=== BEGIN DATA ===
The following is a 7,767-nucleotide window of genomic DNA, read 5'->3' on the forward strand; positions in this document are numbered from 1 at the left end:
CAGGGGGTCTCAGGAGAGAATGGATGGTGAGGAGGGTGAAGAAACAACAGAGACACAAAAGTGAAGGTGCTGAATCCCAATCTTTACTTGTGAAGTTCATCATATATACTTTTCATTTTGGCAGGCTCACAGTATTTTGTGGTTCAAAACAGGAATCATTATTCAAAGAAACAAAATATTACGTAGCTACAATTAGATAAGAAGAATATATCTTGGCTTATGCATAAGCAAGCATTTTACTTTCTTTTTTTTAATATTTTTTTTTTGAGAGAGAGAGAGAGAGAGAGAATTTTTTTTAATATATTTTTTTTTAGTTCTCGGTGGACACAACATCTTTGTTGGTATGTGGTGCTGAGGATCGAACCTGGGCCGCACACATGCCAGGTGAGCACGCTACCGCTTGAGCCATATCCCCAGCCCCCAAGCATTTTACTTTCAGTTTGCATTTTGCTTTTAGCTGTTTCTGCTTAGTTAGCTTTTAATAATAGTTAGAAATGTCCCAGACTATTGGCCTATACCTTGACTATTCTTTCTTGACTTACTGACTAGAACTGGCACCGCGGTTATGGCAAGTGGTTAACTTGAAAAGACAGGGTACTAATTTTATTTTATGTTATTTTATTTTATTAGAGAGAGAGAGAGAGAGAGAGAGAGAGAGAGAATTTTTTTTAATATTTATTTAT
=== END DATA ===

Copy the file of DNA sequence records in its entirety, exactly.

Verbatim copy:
The following is a 7,767-nucleotide window of genomic DNA, read 5'->3' on the forward strand; positions in this document are numbered from 1 at the left end:
CAGGGGGTCTCAGGAGAGAATGGATGGTGAGGAGGGTGAAGAAACAACAGAGACACAAAAGTGAAGGTGCTGAATCCCAATCTTTACTTGTGAAGTTCATCATATATACTTTTCATTTTGGCAGGCTCACAGTATTTTGTGGTTCAAAACAGGAATCATTATTCAAAGAAACAAAATATTACGTAGCTACAATTAGATAAGAAGAATATATCTTGGCTTATGCATAAGCAAGCATTTTACTTTCTTTTTTTTAATATTTTTTTTTTGAGAGAGAGAGAGAGAGAGAGAATTTTTTTTAATATATTTTTTTTTAGTTCTCGGTGGACACAACATCTTTGTTGGTATGTGGTGCTGAGGATCGAACCTGGGCCGCACACATGCCAGGTGAGCACGCTACCGCTTGAGCCATATCCCCAGCCCCCAAGCATTTTACTTTCAGTTTGCATTTTGCTTTTAGCTGTTTCTGCTTAGTTAGCTTTTAATAATAGTTAGAAATGTCCCAGACTATTGGCCTATACCTTGACTATTCTTTCTTGACTTACTGACTAGAACTGGCACCGCGGTTATGGCAAGTGGTTAACTTGAAAAGACAGGGTACTAATTTTATTTTATGTTATTTTATTTTATTAGAGAGAGAGAGAGAGAGAGAGAGAGAGAGAGAATTTTTTTTAATATTTATTTAT